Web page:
Crystabel Chikayi, Features Reporter
President Mugabe’s home during his teaching days at Empandeni Mission in Mangwe District, Matabeleland South province, will soon be a museum.
Deputy Minister of Home Affairs Obedingwa Mguni said after the realisation that the house draws attention from different quarters; they thought it fit for the house to be turned into a heritage site.
“Last year I proposed that the house that President Mugabe stayed in during his teaching days at Empandeni Mission be turned into a museum. I said plans were afoot to turn the house into a museum as it illustrates the President’s life both as a teacher and a revolutionary. My words still stand. The Empandeni house holds a lot of aura as it once accommodated the great luminary.
“We’ve had successful meetings with the Empandeni Mission Roman Catholic priests, councillors and headmaster. We agreed that the school authorities would write a letter requesting that the house be turned into a heritage site directing it to the Minister of Rural Development, Preservation and Promotion of Culture and Heritage Abednico Ncube. Once Minister Ncube approves the letter, the plan would’ve been completed,” said Deputy Minister Mguni.
Because the house would be a tourist attraction, the dust road from Plumtree to Empandeni Mission has been resurfaced.
“I believe the house will be a great tourist attraction. Once it has been made a museum, people will come from different places curious to see it. In preparation for tourists who’ll come, we’ve resurfaced and cleared the road from Plumtree to Empandeni Mission. It’s a dust road, but we look forward to improving it when we get a positive response after turning the house into a museum,” said Deputy Minister Mguni.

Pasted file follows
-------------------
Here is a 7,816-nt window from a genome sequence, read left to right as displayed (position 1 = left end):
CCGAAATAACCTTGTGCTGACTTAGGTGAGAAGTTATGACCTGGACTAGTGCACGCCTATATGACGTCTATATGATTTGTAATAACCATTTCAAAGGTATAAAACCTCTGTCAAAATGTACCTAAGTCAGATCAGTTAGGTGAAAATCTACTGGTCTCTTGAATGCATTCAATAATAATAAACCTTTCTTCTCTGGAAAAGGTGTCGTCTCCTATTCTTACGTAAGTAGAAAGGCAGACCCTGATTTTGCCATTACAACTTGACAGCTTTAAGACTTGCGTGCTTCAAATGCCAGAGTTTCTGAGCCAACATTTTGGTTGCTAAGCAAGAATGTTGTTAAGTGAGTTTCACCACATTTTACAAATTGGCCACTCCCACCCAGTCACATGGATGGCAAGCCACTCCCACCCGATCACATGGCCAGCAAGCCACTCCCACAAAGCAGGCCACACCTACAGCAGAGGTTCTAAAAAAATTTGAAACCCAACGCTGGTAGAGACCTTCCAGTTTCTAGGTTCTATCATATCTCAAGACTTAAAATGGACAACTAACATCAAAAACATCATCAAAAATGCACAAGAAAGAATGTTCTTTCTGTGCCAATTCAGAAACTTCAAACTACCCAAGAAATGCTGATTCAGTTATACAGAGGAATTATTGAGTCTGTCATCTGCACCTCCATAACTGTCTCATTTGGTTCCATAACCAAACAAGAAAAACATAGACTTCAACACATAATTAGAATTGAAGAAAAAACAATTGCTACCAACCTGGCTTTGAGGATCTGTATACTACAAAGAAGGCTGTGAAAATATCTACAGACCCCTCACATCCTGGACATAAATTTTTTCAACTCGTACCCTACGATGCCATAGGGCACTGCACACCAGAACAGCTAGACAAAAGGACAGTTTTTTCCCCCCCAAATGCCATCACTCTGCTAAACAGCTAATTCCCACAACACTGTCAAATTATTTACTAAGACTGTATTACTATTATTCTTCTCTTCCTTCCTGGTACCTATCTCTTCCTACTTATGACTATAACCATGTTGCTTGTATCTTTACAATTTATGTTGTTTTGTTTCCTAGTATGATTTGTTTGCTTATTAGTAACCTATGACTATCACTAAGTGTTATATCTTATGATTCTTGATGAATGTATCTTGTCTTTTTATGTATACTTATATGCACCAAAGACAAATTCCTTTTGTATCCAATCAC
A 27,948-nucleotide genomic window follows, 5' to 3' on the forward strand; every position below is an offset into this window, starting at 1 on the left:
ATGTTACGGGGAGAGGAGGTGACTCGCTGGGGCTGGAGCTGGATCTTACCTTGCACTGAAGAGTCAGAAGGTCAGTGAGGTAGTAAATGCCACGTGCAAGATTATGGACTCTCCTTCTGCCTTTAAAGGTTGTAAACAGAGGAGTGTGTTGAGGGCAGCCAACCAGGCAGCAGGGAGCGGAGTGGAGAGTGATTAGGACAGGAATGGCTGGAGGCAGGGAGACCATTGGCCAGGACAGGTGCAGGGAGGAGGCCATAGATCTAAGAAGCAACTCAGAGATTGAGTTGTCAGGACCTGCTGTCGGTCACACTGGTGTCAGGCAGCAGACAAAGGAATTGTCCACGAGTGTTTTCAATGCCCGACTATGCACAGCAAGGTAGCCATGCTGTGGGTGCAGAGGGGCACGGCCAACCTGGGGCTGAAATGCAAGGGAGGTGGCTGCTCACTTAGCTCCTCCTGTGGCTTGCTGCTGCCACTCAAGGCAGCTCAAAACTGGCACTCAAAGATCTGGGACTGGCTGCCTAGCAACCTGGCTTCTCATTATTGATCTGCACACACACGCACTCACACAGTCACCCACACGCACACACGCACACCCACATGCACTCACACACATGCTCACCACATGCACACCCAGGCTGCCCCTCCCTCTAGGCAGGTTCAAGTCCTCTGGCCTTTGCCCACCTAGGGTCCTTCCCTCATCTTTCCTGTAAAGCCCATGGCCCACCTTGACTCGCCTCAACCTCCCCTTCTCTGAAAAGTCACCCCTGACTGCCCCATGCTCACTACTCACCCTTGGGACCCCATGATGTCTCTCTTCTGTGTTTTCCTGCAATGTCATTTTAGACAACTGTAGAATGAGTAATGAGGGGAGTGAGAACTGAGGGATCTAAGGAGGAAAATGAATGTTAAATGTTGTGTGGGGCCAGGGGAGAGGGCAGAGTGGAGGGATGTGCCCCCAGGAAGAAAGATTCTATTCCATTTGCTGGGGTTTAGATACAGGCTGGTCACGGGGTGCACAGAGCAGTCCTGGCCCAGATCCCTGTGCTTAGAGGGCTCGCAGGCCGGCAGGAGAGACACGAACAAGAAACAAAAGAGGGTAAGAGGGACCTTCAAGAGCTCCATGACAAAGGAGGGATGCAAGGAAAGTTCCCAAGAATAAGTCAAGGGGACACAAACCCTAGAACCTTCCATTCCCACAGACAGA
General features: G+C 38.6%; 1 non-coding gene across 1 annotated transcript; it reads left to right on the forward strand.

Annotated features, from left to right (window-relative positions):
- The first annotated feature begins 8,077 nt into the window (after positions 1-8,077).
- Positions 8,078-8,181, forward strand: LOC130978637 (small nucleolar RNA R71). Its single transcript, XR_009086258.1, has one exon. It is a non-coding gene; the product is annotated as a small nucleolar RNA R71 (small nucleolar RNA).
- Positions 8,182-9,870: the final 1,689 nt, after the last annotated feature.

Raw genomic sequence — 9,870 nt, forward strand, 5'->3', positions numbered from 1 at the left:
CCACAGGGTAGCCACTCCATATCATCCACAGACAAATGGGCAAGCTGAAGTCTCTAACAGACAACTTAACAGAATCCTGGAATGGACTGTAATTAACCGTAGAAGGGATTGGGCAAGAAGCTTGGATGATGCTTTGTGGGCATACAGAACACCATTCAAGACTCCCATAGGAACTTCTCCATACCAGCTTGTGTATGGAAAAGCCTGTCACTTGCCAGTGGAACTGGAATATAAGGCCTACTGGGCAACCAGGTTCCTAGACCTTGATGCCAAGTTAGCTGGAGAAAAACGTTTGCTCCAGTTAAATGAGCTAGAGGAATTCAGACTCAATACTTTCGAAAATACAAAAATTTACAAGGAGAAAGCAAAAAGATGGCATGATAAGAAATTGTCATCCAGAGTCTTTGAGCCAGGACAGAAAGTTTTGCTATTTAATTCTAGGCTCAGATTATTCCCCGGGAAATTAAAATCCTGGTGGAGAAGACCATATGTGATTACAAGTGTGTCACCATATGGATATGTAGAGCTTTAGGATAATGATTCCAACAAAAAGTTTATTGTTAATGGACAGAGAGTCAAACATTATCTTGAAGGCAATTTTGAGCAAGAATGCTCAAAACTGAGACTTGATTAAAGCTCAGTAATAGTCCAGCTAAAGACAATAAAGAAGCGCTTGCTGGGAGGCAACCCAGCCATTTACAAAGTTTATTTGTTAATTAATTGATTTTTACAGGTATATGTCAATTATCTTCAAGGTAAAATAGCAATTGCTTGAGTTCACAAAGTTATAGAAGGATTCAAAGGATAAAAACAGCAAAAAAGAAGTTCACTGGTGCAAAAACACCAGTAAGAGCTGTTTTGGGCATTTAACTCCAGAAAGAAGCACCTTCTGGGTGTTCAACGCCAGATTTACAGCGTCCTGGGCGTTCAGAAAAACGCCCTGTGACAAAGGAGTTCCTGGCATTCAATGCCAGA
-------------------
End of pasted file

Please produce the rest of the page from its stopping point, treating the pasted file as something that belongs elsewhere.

He said turning the house into a museum would help the school realise revenue as visitors to the house would be asked to pay a small fee to tour the structure which will be decorated with artifacts that tell the President’s life story.
“For the house to be a sensible museum, we’ll appeal for resources from the Government. We want to put artifacts that tell President Mugabe’s story, have a small library inside with literature on the President’s life, his role in the liberation struggle and all his milestones.
“The school stands to benefit in a number of ways. The museum can be a huge source of revenue for the school. The pupils at the school will also have unlimited access to the President’s rich history,” he said.
Deputy Minister Mguni said the house, one of the oldest structures at the school which was founded in 1887, should not be renovated but left in its original state to maintain the aura it embodies.
“We just have to maintain the house and make sure it does not fall apart, but everything else should be left in its original state. That way, people can really appreciate the story the house has to tell. The house is one of the first structures to have been put up at the school,” he said.
Roman Catholic Archdiocese of BulawayoArchbishop Alex Thomas said it was his wish for the house to be turned into a monument. “We had a meeting with all stakeholders involved and it went well. It’s my wish that the house be turned into a heritage site as soon as possible,” said the Archbishop.
The President’s house is a red brick house with zinc roofing which takes one down memory lane as its walls are beginning to develop cracks that make it stand out as one of the oldest buildings at the school.
Despite its age, the house is an attraction to all as it is associated with the President’s legacy.
Seeing the President’s house is a constant reminder that anything is possible as the President who was once an ordinary person is now a respected figure on the continent.